The Guardian November 20, 2002

Iraq okays UN terms while Bush pushes war

by Terrie Albano

Iraq has accepted a United Nations Security Council Resolution which gives 
weapons inspectors sweeping new rights but allows many pretexts for the 
Bush administration to provoke a war. The resolution warns Iraq of "serious 
consequences" if it doesn't comply  and the White House has made clear 
that anything it defines as a material breach will almost certainly mean a 
new war. Iraqi President Saddam Hussein accepted the resolution's terms on 
November 13.

In a letter, Iraq's UN ambassador Mohammed Al-Douri said Iraq would accept 
the resolution with "no conditions, no reservations".

Hussein's eldest son, Odai, also a member of the Iraqi National Assembly, 
had urged its acceptance as long as Arab experts were part of the 
inspections team.

The team is led by UN chief inspector Hans Blix, who is in charge of 
biological and chemical inspections, and Mohamed El Baradei, head of the 
International Atomic Energy Agency (IAEA), which is in charge of nuclear 

Even though Iraq accepted the UN resolution there is great concern that the 
Bush administration is bent on pursuing war.

Denis Halliday, former UN Assistant Secretary General and former chief of 
the UN's food-for-oil program in Iraq, warned that resolution sets a double 
standard that applies to Iraq but not to other countries.

"It's likely that at some point [US ambassador to the UN] Negroponte will 
use confused wording to argue that Iraq is in material breach and the US 
will say one thing and the rest of the world another", Halliday said.

"Many paragraphs of this new resolution are simply dripping with double 
standards  much in this resolution should apply to all states in the 
region violating Security Council resolutions and possessing weapons of 
mass destruction."

Halliday, in a phone interview with the People's Weekly World, said the 
Bush administration has made clear it has no confidence in the inspections 

"Rumsfeld, Wolfowitz, Cheney are war-mongers and just can't wait to go to 
war", he said, warning that the military build-up is happening right now.

"I bumped into several hundred US soldiers at Shannon Airport on their way 
to Kuwait", he noted.

Halliday said the Security Council resolution is in breach of its own 
charter and international law by allowing the possibility of war.

"There is no law that allows that. There will be horrendous civilian 
casualties. Nobody worries about the Iraqi lives, the infrastructure. They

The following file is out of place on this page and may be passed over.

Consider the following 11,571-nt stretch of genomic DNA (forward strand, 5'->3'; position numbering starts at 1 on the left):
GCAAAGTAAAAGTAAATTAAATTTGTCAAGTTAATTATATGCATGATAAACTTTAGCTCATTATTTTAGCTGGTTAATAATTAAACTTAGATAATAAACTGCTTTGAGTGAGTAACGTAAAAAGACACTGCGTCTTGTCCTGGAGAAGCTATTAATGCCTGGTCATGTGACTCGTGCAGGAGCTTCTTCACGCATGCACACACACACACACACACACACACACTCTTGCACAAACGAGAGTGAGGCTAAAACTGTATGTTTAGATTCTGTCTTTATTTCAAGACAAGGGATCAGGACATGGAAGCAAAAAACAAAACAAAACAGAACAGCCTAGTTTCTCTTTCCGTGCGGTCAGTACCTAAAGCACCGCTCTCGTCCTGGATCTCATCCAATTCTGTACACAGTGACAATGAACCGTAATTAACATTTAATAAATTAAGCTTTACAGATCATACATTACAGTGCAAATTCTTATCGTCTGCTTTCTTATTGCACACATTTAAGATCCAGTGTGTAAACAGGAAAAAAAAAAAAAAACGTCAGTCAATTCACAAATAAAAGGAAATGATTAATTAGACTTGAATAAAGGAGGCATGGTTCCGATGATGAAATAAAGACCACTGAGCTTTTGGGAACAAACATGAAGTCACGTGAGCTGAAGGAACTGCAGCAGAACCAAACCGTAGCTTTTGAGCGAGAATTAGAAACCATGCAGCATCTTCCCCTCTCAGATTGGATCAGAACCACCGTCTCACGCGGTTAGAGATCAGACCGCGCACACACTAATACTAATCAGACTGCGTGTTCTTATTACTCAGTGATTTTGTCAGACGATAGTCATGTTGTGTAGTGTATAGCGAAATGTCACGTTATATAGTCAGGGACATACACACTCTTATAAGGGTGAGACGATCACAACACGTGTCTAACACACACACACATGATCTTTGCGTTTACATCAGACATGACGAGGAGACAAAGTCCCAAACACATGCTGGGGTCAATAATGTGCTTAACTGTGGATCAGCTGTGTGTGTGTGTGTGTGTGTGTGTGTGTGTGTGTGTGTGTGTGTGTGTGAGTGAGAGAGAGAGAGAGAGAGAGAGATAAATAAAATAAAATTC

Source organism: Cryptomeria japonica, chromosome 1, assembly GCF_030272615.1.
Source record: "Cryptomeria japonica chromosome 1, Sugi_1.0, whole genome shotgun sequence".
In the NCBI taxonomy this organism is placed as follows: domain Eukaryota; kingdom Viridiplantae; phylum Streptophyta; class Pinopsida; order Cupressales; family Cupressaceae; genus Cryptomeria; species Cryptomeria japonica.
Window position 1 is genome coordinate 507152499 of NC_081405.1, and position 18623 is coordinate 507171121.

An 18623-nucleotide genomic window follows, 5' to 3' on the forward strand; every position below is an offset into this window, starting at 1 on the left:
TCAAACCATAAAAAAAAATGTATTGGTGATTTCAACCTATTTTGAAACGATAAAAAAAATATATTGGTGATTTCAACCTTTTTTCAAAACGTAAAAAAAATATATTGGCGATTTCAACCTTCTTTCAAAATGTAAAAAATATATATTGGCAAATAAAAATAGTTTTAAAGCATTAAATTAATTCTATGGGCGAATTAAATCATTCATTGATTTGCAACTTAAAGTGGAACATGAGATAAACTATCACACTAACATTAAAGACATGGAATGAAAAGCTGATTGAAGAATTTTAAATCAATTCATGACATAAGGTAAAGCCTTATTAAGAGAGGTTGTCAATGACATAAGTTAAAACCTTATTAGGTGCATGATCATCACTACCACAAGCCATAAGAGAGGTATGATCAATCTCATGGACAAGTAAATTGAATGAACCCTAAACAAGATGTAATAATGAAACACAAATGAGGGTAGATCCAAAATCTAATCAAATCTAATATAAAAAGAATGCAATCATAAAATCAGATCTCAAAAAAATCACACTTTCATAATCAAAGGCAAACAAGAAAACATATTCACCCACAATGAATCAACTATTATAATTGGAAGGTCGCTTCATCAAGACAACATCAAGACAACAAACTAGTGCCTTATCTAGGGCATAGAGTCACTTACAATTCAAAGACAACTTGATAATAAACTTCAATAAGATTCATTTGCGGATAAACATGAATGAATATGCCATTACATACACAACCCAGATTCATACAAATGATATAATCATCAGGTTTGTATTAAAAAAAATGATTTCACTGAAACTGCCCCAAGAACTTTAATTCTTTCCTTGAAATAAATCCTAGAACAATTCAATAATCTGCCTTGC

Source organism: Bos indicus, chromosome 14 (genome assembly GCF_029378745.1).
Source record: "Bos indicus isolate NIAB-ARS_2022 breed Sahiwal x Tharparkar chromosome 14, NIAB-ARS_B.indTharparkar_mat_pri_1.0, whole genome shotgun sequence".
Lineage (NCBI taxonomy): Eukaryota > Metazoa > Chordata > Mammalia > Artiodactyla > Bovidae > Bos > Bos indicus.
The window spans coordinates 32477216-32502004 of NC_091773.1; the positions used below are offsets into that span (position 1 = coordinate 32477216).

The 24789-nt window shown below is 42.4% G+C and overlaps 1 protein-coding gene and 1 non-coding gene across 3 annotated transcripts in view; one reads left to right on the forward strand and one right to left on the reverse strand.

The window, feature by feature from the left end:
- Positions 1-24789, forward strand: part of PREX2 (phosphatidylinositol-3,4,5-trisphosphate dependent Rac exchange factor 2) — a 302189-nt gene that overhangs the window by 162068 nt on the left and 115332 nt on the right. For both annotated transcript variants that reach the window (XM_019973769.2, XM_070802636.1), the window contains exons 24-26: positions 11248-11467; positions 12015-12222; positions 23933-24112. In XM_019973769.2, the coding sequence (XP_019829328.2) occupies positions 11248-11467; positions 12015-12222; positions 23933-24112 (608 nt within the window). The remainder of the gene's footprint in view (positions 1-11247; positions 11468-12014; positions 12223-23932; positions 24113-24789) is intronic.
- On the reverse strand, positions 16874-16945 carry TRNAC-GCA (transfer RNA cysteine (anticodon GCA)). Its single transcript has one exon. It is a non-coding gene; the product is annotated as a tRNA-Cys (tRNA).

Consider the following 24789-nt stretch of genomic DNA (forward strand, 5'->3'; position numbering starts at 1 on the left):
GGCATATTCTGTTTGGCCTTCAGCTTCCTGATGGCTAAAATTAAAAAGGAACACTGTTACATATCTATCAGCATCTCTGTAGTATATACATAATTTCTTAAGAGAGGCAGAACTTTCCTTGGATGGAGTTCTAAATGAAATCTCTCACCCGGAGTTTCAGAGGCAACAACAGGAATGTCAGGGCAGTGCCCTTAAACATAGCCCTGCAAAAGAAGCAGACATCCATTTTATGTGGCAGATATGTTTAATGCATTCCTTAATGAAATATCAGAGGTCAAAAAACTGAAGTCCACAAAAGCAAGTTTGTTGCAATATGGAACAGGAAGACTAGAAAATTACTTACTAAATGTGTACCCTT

are planning crimes against humanity."

The Bush administration, somewhat concerned about the growing peace 
sentiment in the US, has set up a new group, the Committee for the 
Liberation of Iraq (CLI), whose purpose is to sell war on Iraq, along with 
"regime change", to the American public.

The Washington Post quotes a White House spokesman describing the 
CLI as a "new phase" in the administration's attempts to build fresh public 
support for war on Iraq.

The CLI is a "who's who" of corporate executives and other hawks with an 
interest in war.

Chaired by Bruce Johnson, a former director of international development 
for Lockheed Martin, CLI's other members include former Secretary of State 
George Shultz, Republican Senator John McCain, former Senator Bob Kerry, 
National Security Advisor Condoleeza Rice and deputy advisor Stephen 

More Americans are seeing the danger of Bush's war plans and expressing 
opposition, Halliday believes. There is no threat from Iraq, and it is 
clear this is a war about the control of Iraqi oil, and nothing to do with 
weapons of mass destruction, he said.

Halliday urged loyal Americans to stand up for peace and contact their 
Congressional representatives. This administration has to understand people 
"will not tolerate another war for oil and gas", he said.

World opinion has been consistently against the war. Most recently, one of 
the largest anti-war demonstrations yet was held in Italy, November 9, 
where organisers reported a million people converged on Florence to 
peacefully protest against any war on Iraq.

Reuters reported the demonstration was "multi-generational with university 
age students, older political activists, thousands of trade unionists, 
World War II partisans and a US Vietnam War veteran who marched in the 
first row of the crowd".

People came from all over Europe, and parents brought their children. 
Florence residents greeted the demonstrators. One 12-year-old, watching 
with her family from the side of the road, told reporters, "This is 
amazing, it's so impressive. I'm happy and proud that my city is holding 

The demonstration, planned in advance of the Security Council vote, gained 
added relevance because it took place a day after the UN action. 
Demonstrators made clear their demand was no war with Iraq, with or without 
the Security Council's approval.

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The author can be reached at People's Weekly World (Abridged)

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